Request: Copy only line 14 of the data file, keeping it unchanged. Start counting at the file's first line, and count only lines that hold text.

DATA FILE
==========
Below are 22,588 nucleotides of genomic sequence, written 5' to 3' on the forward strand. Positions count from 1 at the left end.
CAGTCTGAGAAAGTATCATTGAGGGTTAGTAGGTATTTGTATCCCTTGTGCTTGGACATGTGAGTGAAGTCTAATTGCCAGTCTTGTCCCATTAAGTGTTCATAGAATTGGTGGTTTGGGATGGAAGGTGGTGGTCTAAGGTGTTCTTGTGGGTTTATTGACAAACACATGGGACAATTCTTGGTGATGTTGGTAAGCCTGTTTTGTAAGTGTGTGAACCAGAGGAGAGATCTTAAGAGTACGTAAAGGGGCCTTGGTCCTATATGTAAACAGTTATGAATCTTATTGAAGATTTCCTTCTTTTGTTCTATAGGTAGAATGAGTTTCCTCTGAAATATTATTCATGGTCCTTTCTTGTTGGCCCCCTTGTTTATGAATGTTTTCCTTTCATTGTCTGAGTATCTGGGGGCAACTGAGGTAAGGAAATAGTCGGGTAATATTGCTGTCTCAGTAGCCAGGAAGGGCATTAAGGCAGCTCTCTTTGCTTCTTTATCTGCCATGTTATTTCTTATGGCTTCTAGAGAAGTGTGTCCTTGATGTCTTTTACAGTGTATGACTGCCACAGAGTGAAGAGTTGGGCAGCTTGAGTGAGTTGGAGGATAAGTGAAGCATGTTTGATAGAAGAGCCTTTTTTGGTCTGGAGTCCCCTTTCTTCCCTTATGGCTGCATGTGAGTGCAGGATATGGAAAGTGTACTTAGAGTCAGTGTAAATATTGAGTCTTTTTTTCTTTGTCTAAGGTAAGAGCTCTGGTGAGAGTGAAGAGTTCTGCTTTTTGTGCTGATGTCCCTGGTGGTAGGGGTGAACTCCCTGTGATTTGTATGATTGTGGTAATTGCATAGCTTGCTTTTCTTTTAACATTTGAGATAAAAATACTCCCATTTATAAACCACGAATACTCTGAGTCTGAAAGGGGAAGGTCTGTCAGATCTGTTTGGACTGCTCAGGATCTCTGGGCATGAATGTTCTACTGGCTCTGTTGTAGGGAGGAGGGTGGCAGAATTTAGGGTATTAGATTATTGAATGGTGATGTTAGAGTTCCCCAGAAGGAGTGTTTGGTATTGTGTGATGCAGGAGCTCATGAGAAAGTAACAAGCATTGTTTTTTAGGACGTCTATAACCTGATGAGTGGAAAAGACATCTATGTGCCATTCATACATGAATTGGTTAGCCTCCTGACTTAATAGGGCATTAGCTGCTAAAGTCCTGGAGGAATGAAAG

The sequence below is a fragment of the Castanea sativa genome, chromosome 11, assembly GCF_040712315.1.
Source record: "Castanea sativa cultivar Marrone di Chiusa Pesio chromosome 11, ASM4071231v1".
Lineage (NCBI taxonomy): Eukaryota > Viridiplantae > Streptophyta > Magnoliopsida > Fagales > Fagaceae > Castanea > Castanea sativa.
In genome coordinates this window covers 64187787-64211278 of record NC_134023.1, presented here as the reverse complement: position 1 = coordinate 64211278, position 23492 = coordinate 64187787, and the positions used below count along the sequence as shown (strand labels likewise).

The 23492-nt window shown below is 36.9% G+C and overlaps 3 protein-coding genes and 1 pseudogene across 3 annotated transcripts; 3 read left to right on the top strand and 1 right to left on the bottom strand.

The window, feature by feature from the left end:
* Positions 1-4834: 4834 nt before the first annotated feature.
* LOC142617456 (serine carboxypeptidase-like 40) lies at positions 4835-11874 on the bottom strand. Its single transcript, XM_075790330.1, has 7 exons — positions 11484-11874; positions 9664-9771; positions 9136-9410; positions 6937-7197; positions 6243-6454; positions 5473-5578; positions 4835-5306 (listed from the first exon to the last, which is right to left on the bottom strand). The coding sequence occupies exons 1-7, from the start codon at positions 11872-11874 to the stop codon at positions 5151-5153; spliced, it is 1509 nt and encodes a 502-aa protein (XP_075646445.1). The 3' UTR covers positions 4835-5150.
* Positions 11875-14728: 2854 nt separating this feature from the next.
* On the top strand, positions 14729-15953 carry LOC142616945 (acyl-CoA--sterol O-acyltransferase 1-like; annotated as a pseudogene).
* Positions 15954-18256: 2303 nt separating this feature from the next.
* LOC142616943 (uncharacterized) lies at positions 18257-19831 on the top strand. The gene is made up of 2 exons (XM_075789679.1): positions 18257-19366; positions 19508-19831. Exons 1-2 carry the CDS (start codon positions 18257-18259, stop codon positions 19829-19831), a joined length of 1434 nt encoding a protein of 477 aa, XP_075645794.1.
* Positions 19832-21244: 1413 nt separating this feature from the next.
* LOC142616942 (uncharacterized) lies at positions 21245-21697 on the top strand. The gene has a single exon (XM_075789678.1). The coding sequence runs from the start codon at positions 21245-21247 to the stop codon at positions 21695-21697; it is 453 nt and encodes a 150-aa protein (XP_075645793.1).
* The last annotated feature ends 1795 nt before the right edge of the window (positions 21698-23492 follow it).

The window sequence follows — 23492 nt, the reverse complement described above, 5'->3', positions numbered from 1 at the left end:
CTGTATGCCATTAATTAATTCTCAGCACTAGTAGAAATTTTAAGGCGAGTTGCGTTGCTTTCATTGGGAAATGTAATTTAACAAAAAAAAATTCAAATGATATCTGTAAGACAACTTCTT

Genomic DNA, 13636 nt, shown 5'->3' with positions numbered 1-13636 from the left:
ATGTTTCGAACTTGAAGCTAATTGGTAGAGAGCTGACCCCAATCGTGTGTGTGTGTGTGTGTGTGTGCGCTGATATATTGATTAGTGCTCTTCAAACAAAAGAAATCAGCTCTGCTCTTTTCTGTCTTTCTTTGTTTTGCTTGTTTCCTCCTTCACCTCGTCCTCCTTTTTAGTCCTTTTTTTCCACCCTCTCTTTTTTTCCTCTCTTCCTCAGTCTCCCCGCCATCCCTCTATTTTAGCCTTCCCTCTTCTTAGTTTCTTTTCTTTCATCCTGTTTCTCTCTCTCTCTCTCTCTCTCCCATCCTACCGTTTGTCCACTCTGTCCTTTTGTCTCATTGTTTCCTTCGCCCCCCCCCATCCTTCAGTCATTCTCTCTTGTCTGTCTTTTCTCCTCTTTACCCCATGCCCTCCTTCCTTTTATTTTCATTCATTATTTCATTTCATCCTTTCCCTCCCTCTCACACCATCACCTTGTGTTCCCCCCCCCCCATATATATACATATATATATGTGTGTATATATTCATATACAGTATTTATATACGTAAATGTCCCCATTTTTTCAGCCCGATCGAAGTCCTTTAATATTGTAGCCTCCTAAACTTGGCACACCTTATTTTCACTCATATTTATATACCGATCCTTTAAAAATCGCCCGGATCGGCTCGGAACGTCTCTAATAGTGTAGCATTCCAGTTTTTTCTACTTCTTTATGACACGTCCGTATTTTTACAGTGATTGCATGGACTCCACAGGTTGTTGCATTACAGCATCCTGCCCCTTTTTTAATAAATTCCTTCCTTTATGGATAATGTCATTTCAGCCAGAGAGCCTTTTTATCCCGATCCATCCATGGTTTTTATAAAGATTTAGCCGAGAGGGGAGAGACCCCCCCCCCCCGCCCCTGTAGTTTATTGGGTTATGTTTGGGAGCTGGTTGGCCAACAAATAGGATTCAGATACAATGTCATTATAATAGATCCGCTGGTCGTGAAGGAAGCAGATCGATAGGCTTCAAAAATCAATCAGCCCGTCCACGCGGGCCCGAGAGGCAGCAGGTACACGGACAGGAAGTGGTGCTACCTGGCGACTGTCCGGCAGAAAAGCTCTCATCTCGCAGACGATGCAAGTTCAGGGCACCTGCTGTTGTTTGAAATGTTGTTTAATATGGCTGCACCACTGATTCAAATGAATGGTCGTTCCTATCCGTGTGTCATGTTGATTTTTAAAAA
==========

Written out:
* LOC142616943 (uncharacterized) lies at positions 18257-19831 on the top strand. The gene is made up of 2 exons (XM_075789679.1): positions 18257-19366; positions 19508-19831. Exons 1-2 carry the CDS (start codon positions 18257-18259, stop codon positions 19829-19831), a joined length of 1434 nt encoding a protein of 477 aa, XP_075645794.1.